Aux Pains de Papy, the French bakery run by Mathieu Esposito, is to make its debut in the UK after acquiring its first site in London.A story on M&C Report, a sister journal of British Baker, says the company has plans to open a further four sites in the capital by 2018. Joshua Rose at Shelley Sandzer, which advised on the deal, said: “This is the first site for Aux Pains de Papy in London and will prove popular with the office crowd looking for well-made, well-presented delicacies.“As consumers are becoming more discerning, there has been a demand for high-end, quality bakeries, which Aux Pains de Papy certainly fills.”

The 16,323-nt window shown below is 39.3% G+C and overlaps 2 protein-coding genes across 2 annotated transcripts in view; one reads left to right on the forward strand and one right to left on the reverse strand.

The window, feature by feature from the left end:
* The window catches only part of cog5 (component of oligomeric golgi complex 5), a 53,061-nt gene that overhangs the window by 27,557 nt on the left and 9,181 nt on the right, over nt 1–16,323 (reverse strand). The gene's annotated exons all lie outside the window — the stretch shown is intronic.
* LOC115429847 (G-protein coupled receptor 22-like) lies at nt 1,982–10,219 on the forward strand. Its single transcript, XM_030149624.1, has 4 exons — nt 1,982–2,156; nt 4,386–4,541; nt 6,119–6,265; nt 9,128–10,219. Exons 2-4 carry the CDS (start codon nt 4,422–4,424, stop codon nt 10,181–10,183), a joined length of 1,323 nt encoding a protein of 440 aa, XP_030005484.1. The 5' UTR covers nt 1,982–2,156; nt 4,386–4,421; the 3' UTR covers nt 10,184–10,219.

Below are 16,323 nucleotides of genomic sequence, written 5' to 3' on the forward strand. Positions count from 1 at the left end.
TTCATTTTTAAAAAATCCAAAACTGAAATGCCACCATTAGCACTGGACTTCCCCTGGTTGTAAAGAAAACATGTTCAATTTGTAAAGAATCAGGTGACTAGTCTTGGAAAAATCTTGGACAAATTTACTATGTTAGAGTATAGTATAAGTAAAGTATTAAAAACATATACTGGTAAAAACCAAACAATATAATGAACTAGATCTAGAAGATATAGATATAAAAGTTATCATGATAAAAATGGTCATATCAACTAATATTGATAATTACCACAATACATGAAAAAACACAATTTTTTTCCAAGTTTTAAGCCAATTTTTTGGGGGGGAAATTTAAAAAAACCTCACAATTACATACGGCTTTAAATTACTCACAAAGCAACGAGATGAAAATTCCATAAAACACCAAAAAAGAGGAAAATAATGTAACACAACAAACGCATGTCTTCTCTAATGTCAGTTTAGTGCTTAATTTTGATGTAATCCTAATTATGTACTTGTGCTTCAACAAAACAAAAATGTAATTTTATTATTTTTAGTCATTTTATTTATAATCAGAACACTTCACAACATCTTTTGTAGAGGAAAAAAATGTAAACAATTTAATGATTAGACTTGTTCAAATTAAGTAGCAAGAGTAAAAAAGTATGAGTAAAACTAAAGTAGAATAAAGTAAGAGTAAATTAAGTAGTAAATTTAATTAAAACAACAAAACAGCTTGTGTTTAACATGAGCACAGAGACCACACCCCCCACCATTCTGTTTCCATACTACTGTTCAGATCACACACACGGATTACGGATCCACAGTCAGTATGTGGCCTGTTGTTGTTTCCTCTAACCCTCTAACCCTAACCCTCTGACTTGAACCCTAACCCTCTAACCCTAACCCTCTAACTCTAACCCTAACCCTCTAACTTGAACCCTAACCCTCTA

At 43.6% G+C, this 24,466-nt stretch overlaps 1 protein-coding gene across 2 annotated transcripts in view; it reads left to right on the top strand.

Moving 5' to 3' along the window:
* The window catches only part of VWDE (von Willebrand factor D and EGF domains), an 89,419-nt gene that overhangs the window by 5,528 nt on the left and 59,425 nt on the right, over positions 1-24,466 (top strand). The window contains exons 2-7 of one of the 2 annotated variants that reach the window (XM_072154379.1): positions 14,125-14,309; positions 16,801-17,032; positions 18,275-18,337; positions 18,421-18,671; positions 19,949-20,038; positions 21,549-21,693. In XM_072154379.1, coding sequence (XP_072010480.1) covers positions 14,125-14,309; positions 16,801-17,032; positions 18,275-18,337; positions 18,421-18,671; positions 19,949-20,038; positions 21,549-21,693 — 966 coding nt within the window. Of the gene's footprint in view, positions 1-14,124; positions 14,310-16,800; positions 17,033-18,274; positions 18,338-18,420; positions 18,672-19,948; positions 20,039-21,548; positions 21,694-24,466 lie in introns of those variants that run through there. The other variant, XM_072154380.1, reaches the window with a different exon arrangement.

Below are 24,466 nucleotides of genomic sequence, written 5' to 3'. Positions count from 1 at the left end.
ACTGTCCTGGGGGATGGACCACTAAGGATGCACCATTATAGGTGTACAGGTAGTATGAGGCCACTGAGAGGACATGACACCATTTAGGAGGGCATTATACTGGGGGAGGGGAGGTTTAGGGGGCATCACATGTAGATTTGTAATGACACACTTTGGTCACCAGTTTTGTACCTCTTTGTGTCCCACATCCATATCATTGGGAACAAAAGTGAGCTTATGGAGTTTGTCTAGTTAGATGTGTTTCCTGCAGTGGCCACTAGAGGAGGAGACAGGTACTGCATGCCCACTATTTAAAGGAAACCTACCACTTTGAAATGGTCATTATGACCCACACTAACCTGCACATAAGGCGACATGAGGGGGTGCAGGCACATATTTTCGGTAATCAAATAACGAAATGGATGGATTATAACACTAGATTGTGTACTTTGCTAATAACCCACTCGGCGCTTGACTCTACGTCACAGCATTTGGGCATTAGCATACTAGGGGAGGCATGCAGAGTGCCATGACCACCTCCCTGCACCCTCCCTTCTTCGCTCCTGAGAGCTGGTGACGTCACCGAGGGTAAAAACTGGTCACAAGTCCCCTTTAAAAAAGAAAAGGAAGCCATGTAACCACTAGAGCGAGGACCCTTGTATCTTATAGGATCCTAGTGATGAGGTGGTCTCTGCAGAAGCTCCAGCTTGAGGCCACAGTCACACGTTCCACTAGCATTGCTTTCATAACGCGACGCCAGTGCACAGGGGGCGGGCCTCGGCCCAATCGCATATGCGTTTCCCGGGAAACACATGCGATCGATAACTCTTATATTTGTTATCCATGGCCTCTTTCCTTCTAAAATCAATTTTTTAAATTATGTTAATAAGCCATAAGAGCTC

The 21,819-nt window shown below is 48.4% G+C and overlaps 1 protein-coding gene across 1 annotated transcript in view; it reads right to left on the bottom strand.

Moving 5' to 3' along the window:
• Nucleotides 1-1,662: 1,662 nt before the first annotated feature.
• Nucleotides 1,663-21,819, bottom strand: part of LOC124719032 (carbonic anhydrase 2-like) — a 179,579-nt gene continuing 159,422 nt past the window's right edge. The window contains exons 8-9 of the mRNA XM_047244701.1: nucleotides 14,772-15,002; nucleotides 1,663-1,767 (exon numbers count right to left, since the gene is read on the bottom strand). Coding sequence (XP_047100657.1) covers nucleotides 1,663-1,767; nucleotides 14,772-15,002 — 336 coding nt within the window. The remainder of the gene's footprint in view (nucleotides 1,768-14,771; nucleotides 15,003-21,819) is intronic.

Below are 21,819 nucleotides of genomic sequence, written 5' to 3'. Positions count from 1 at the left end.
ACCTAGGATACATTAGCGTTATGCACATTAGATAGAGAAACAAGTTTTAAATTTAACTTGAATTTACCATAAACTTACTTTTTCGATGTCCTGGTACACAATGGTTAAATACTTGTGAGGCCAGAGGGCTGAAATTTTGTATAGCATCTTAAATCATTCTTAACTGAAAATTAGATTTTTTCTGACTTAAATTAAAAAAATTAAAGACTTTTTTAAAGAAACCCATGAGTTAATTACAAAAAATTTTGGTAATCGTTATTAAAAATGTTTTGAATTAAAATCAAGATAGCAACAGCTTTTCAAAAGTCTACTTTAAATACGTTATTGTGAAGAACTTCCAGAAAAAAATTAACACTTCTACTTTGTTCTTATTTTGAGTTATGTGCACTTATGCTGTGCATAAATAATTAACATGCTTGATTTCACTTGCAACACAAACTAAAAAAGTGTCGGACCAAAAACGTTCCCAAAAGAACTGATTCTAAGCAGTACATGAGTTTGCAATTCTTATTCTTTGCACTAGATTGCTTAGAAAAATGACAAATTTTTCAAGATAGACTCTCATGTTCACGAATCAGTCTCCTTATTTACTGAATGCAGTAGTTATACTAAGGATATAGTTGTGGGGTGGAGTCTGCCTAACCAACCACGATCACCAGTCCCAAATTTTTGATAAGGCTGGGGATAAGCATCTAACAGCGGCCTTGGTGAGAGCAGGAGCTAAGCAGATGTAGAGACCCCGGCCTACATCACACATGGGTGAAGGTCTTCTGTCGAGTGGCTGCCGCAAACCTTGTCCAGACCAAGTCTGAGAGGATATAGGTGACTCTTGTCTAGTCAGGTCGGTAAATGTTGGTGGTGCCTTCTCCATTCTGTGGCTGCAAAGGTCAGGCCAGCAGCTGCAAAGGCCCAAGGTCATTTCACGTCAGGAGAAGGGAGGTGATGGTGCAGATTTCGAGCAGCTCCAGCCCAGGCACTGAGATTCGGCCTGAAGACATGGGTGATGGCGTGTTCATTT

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By Bodie PennisiUniversity of GeorgiaThe summer heat and water restrictions seem to affect gardeners and gardens alike: they make us wilt right along with our plants.Naturally, we wish we’d planted more heat- and drought-tolerant plants. If they happen to be winter-hardy too, so much the better.Fortunately, you can find such garden winners among the succulent plants. Good examples are Sedum (stonecrop), Sempervivum (houseleek, hen and chickens), Delosperma (ice plant) and Agave (century plant).Many of these species and other cold-hardy succulents are excellent ornamentals that do well in diverse growing conditions. They’re ideal selections for the low-maintenance home landscape.Most succulents do best when you plant them in full sun to partial shade in well-drained soils. These plants are especially averse to wet places in winter.Water saversAs their name implies, succulents store water in their leaves and stems, so irrigation is seldom necessary after you get them established in their proper planting areas. These plants are naturally very adaptable to extended periods of drought.Succulents aren’t heavy feeders. One to two applications of fertilizer in the spring and early summer are enough to keep it growing and healthy.As a bonus, these plants take on a range of subtle to intense color variations at times, such as during active growth and winter dormancy. These changes just add to their visual appeal.Sedums and sempervivums have many ornamental uses in the garden. They’re wonderful in a rock garden or alpine planting or for bare slopes with poor soil. Besides the appeal of their foliage, many sedum cultivars boast white, yellow, pink, or red flowers.Succulents can be used as edging plants for walkways and front border accents in perennial beds, where they weave their foliage with adjacent plants to add an amazing textural richness.Last, but not least, succulents can grace containers of all sorts and sizes.Many stonecrop and hen and chickens species look very different. Leaf colors range from lime green to burgundy to purple. And size varies from less than quarter of an inch to a foot across. Foliage can be thin and spiky or thick and rounded with a pointed tip.Some winnersThere are some notable hardy Sedum selections. One is Sedum ‘Akebono,’ a low-growing plant with spring flushes of cream-colored new foliage that changes back to green as the season progresses and then flushes again in the fall.Sempervivum ‘Oddity’ is another low-growing succulent with a green, tubular leaves tipped in burgundy.Another succulent species, Echeveria, offers the cultivar, “Topsy Turvy,” with waxy, silver, tubular leaves with an interesting, lengthwise fold. This plant is hardy in U.S. Department of Agriculture Zone 8.Delosperma cooperii (hardy ice plant) is a low-growing evergreen perennial with small, medium-green leaves. Pink blooms cover the plant from early spring to first frost.And finally, Delosperma nubigenum (yellow ice plant) is an excellent ground cover. It features brilliant yellow flowers and bright green, jellybean foliage spreading to form solid mats.(Bodie Pennisi is a Cooperative Extension floriculturist with the University of Georgia College of Agricultural and Environmental Sciences.)